Think Local, Try Local

By Echo

 

Screen shot 2011-05-29 at 5.55.33 PM.pngMontréal is a city known for its cultural diversity, which can be seen from the diverse selection of restaurants and festivals as well as shopping and clubbing venues. Streets like St-Catherine, St-Denis, St-Hubert and Mont Royal are most famous to outsiders for these types of activities, events and places. Unfortunately, many often limit themselves to these hot spots and therefore miss opportunities to uncover hidden gems in Montréal.

 

A stranger to this city not too long ago, I was determined to discover the core culture in Montréal by finding artifacts that truly belonged to the Québécois culture. One of the gems I found was in an improbable area for the average tourist: the Centre-Sud district.

 

Historically, the Centre-Sud was an important industrial district during and after the Second World War. Its decline was a result of a mix bag of events such the Révolution Tranquille and Montréal's economic progress focused on the downtown area. As industry players began relocating to better manufacturing real estate, buildings were left abandoned and many became victims of fires. The voids left by these abandoned and empty lots in the community can still be felt. These changes prompted infrastructural and social imbalance. Today, it's an old neighborhood where time has left its mark on the old apartment buildings and the stores at street level. The smell originating from the J.T. McDonald's cigarette factory -one of the last industrial residents- can be overwhelming at times. Recent residential, entrepreneurial and urban developments are slowly rejuvenating this small community. Le Touski, a small work-cooperative café has been acting as a social pillar for this community since 2001.

 

Le Touski's mission was to provide a healthy alternative to local low-income residents and families. Three single mothers identified this need as streets were becoming plagued with cheap fast-food restaurants by the likes of La Belle Province. The first step to accomplishing this mission was by partnering with local farmers for fresh produce to serve their customers. This encourages local economy and guarantees healthy meals. They also operate as a drop point for Equiterre, an organization whose purpose "helps build a social movement by encouraging individuals, organizations and governments to make ecological and equitable choices, in a spirit of solidarity" (Equiterre Web Site-About). The farmers offer weekly baskets of seasonal produce in exchange for a fee paid at the beginning of the season. This allows the farmer to mitigate some risks linked to agricultural practises and for the individuals to have quality, fair-trade produce.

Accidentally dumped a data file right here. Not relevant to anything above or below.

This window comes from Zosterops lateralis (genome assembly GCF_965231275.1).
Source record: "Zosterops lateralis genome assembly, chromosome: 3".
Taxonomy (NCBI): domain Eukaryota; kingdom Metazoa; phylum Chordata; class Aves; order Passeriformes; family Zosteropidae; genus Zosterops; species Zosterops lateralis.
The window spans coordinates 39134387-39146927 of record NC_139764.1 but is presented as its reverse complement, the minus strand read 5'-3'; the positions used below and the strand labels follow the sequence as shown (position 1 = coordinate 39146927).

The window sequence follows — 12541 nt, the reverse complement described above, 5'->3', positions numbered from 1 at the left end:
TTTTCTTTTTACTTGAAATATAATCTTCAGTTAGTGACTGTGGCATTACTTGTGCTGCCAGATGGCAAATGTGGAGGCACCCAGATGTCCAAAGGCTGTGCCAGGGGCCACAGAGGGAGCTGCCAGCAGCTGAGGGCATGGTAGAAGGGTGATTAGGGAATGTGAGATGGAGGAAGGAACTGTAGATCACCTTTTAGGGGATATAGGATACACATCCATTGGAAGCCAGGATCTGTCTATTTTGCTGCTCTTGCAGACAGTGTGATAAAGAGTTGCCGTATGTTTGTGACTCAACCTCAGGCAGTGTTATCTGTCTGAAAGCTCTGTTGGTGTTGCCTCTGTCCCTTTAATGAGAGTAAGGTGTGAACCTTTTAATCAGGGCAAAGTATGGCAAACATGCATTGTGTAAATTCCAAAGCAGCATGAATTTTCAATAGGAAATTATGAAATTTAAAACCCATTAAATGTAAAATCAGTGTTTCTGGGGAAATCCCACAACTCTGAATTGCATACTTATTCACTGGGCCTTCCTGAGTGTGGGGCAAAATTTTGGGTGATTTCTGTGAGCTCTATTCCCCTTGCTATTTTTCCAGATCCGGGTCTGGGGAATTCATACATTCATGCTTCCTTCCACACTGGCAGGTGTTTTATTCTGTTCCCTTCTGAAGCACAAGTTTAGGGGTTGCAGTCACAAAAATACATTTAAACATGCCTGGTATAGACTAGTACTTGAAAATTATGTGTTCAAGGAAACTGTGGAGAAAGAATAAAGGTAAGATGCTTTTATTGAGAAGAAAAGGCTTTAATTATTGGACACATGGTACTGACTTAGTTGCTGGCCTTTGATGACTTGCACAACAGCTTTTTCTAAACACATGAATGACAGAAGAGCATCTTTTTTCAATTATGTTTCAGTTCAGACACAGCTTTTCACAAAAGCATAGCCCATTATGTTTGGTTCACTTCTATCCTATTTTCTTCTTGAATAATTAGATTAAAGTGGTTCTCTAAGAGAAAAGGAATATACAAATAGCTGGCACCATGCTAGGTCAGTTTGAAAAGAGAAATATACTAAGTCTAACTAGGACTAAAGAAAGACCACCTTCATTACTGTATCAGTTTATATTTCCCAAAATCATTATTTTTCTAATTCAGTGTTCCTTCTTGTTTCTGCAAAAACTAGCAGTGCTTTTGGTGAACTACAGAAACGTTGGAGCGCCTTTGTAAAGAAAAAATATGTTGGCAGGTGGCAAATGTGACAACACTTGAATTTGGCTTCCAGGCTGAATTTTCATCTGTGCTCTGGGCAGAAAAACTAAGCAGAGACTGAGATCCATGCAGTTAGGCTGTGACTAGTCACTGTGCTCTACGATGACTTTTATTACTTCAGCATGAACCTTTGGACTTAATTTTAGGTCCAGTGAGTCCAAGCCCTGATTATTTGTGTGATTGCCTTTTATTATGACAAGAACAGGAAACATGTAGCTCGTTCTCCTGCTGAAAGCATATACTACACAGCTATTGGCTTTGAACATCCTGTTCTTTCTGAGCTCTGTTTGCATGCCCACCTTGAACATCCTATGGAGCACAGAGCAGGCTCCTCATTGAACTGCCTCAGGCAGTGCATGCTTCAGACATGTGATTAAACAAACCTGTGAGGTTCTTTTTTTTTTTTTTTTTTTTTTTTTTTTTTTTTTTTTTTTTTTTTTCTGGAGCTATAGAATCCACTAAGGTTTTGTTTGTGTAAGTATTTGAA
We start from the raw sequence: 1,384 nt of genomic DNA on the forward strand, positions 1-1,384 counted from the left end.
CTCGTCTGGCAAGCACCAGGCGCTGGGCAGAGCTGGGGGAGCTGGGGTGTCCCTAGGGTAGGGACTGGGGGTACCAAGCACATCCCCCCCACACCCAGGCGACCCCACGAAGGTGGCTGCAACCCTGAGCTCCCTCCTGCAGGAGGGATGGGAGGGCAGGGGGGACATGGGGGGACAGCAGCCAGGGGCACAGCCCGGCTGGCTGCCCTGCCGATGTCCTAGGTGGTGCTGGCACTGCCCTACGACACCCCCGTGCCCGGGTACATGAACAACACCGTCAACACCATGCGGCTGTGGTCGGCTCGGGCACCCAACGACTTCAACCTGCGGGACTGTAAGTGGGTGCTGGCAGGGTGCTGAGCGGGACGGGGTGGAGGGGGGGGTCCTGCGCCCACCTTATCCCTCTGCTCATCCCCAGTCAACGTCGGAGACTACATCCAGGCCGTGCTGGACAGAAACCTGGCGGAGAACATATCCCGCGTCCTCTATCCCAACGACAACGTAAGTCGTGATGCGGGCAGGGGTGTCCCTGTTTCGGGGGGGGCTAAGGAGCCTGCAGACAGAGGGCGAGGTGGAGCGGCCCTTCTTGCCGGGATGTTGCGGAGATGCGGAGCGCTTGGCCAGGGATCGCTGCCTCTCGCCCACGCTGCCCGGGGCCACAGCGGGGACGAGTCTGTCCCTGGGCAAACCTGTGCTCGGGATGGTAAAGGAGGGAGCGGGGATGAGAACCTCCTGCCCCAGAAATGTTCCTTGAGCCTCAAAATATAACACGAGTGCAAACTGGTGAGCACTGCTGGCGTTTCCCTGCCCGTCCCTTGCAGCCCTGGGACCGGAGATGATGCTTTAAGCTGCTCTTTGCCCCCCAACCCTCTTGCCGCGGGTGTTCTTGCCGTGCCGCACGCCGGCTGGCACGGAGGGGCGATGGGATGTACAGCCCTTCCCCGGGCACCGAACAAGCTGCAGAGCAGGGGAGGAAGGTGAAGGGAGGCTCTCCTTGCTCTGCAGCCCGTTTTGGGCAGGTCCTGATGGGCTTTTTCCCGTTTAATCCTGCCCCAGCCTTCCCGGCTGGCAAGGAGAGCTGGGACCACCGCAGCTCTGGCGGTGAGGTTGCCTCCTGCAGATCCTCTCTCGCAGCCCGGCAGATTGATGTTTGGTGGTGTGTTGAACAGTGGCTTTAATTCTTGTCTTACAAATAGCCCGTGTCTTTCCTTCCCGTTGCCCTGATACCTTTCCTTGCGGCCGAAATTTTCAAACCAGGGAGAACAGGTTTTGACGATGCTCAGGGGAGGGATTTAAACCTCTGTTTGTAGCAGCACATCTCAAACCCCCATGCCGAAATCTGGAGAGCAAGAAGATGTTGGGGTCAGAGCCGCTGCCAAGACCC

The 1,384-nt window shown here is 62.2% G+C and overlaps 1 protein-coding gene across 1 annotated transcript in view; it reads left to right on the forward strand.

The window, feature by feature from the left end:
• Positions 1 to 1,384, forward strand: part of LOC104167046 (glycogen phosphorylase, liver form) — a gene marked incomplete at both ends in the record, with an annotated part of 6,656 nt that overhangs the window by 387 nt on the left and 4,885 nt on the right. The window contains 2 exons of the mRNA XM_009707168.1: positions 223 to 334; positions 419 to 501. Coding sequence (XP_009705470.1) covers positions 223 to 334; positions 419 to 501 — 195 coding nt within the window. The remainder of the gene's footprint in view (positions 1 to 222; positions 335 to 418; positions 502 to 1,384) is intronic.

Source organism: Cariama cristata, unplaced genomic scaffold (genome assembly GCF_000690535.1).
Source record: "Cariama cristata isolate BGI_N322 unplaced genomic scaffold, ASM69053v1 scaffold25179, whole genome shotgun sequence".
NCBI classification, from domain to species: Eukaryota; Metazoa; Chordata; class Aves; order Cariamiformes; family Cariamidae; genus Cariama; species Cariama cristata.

Today, the mission remains the same, but the breadth of added social value brought by Le Touski to the Centre-Sud community has expanded. It's become a place for people to express themselves. The walls are covered by paintings of local artists. Local musicians, poets and public speakers entertain the customers in the evening. There is a corner dedicated to alternative media whose ideas are frequently marginalized by popular media. They've also partnered with diverse local associations who help the community and some of its residents through social programs.

 

As a management student, one of Le Touski's most interesting characteristics is its cooperative business model. Each employee is in fact, not an employee but rather a worker. There is no "boss" or "managers" but rather committees. It is in the best interest of the worker to volunteer  on these committees as the Café's "financial and entrepreneurial health" is directly related to whether they have a job or not. This creates a collaborative atmosphere and creates a direct correlation the current workforce and its corporate culture. Yet, the norms, values and basic assumptions that maintain Le Touski's identity are consistent.

Today, the terms "sustainability" and "triple bottom line" have become generic. Sadly, its superficial meaning has given way to a new marketing technique for "green" products and services. As a student in management, I had become highly disdained with anyone using these terms for they had no more meaning. Le Touski, however, has integrated these terms as part of their core values. They've looked beyond the environmental aspects and understood that the most important and effective changes any organization can make is within its own community.

 

These elements concoct a culture that is better defined as a counter-culture. Why? In a country where at least half population elected a right-wing conservative party as the majority government and a very strict version of capitalism marginalizes different ideologies, small businesses of this type are rather rare.

 

 

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